“Made in Africa” my talk from Pop!Tech

Here is my 5-minute talk that I did at Pop!Tech this Saturday. It touches on Ushahidi, AfriGadget and why I’m optimistic about Africa.



The best part for me is that in a recording I can make sure I don’t forget any lines and I can add more images into the slideshow. I know I had to cut out a section of the talk in the live event as I was running out of time. Either way, I hope you enjoy it, as it’s a mixture of my history that explains a little of my present occupation.

13 thoughts on ““Made in Africa” my talk from Pop!Tech

  1. Hey Nic, I’m happy to upload it to Zoopy too, I just need to convert it from m4v to mp4 in order to make that happen. For some reason, iMovie just wants to spit out m4v, I wish it gave me options for mp4.

  2. Great story Eric – Thanks for sharing it! Your introduction reminds me somewhat of my own life. Grew up in Nigeria, and left part of me there as we moved back to what was supposed to be my home – Denmark. Have been involved in a few tech initiatives in Nigeria, most recently the setting up of a new OLPC test school (spring 2009) – wanting to prove that it is possible to get such a project right even in a somewhat difficult Nigerian setting. As the saying goes, if you can make it in Nigeria you can make it anywhere.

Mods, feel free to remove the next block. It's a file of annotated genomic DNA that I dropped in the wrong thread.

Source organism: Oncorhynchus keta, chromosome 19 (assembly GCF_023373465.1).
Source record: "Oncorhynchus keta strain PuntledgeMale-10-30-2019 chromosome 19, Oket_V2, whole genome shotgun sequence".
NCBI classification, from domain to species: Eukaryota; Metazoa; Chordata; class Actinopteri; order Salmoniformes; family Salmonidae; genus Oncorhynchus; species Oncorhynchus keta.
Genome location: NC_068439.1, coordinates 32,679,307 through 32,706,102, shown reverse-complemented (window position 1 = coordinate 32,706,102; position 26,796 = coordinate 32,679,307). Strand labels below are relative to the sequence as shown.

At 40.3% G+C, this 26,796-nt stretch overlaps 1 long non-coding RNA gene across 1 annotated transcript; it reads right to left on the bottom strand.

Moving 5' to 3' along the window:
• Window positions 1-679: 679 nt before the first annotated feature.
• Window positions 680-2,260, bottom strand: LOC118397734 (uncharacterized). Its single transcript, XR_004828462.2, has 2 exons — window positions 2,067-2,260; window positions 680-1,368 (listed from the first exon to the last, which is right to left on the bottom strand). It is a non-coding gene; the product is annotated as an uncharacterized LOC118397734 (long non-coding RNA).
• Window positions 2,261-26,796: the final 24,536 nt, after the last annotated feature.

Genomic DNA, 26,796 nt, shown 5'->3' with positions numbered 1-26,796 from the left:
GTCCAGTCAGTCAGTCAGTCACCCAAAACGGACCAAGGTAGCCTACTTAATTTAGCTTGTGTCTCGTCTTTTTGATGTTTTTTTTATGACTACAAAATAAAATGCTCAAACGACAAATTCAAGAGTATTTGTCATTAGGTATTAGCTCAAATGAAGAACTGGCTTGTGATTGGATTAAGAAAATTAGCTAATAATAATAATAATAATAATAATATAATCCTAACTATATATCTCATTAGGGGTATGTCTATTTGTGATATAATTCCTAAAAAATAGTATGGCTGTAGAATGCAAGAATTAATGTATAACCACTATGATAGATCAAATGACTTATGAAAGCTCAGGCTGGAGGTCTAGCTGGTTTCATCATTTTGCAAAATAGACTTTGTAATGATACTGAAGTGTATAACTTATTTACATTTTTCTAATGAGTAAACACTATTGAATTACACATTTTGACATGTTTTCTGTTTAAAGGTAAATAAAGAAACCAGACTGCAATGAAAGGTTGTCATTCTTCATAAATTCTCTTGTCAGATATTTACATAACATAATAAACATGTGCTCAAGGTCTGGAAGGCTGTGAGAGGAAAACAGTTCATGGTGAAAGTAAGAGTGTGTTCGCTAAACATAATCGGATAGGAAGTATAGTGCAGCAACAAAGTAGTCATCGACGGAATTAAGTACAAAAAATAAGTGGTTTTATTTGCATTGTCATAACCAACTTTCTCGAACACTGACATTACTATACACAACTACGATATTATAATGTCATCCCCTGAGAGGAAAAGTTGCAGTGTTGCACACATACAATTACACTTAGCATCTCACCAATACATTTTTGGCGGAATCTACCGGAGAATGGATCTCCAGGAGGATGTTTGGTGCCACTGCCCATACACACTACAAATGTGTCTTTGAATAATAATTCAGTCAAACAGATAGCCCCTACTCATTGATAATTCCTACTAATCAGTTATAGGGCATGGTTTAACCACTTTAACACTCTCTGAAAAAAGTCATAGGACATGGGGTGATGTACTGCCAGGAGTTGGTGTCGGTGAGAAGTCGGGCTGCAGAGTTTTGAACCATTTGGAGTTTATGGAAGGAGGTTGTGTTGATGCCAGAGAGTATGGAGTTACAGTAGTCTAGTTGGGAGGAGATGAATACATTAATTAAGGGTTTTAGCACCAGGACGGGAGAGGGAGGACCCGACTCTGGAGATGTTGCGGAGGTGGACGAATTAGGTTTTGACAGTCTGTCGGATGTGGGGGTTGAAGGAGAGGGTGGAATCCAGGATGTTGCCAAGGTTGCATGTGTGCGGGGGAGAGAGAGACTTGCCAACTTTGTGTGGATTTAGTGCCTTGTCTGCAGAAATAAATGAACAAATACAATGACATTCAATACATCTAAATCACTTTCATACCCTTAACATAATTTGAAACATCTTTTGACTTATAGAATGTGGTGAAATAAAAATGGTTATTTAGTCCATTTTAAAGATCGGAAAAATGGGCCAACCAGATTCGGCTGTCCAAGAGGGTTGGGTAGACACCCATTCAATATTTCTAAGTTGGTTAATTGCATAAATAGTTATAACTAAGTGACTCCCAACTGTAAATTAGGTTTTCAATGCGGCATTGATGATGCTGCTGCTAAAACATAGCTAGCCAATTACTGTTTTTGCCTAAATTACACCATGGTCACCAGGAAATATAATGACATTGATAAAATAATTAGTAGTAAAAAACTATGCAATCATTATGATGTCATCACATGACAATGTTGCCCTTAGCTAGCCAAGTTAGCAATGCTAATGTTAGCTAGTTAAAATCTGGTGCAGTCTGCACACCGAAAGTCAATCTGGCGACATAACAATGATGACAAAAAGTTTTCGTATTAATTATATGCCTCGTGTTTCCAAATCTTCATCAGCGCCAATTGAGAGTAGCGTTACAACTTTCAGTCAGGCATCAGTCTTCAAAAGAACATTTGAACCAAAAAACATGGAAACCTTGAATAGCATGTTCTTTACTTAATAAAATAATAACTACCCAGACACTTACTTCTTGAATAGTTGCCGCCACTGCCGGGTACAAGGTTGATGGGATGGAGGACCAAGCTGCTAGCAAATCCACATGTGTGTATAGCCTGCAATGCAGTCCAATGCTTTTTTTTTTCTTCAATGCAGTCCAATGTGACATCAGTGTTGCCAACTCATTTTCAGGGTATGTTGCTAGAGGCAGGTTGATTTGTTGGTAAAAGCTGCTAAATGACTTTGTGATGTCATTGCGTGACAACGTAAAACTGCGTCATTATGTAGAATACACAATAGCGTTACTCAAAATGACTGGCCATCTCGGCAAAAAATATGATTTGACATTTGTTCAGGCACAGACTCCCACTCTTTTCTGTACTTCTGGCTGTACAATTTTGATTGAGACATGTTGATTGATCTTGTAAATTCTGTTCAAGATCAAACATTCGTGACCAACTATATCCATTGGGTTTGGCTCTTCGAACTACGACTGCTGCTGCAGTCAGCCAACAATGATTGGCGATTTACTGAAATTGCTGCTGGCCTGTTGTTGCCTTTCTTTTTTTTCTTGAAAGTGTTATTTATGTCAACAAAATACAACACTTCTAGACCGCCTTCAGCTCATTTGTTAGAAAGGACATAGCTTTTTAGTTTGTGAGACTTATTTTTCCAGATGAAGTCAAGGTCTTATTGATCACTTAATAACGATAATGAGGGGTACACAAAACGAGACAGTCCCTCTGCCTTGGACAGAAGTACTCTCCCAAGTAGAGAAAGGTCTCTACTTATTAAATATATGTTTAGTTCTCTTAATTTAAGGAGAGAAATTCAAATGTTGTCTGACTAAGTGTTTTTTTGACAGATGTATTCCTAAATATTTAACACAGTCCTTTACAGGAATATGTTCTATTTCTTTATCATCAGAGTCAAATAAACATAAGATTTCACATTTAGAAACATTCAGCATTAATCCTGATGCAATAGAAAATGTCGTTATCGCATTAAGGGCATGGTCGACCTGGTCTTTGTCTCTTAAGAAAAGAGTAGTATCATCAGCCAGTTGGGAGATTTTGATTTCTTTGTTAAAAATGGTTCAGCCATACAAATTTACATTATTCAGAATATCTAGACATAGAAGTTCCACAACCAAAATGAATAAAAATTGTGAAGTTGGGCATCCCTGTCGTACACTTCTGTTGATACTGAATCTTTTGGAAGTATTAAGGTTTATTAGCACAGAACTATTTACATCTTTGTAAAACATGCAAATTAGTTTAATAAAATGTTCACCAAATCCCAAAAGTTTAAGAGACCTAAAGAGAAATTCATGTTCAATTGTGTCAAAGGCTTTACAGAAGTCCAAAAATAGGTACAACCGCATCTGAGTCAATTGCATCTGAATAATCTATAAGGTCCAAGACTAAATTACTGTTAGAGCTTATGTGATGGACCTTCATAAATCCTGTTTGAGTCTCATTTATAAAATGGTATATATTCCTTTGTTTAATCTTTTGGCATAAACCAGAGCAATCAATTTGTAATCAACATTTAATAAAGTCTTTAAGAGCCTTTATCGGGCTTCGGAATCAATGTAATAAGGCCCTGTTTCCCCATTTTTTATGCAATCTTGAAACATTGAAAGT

3. Erik, even though I know you and keep track of you online as well as whenever we can get together for a beer this was a great and succinct way to get a better idea of what it is you’re doing. And, more importantly, why.

  4. Great work, buddy…

    Of course I prefer the log cabin version (!) and am honoured to have been one of the first people to hear this. It’s a great piece and a great story, and frames everything you do incredibly well. I think it’s almost worth publishing a blog post of the text some time…

    See you at “A Better World”!

    Ken

  5. Great! Wonderful! Just wonder how we in a provincial town in Norway can take part in these projects. Get in touch if you want!

  6. i’m intrigued by this story, as i also grew up in africa to missionary linguist parents. i also am a product of two cultures, but fit exactly into neither, although i mostly think the idea of fitting in to a culture is a myth. and i’m now back in africa, working in tech. we build towers and provide internet and computers for villages in senegal. pactec.org. are you currently in kenya? love to talk more about ushahidi.

Comments are closed.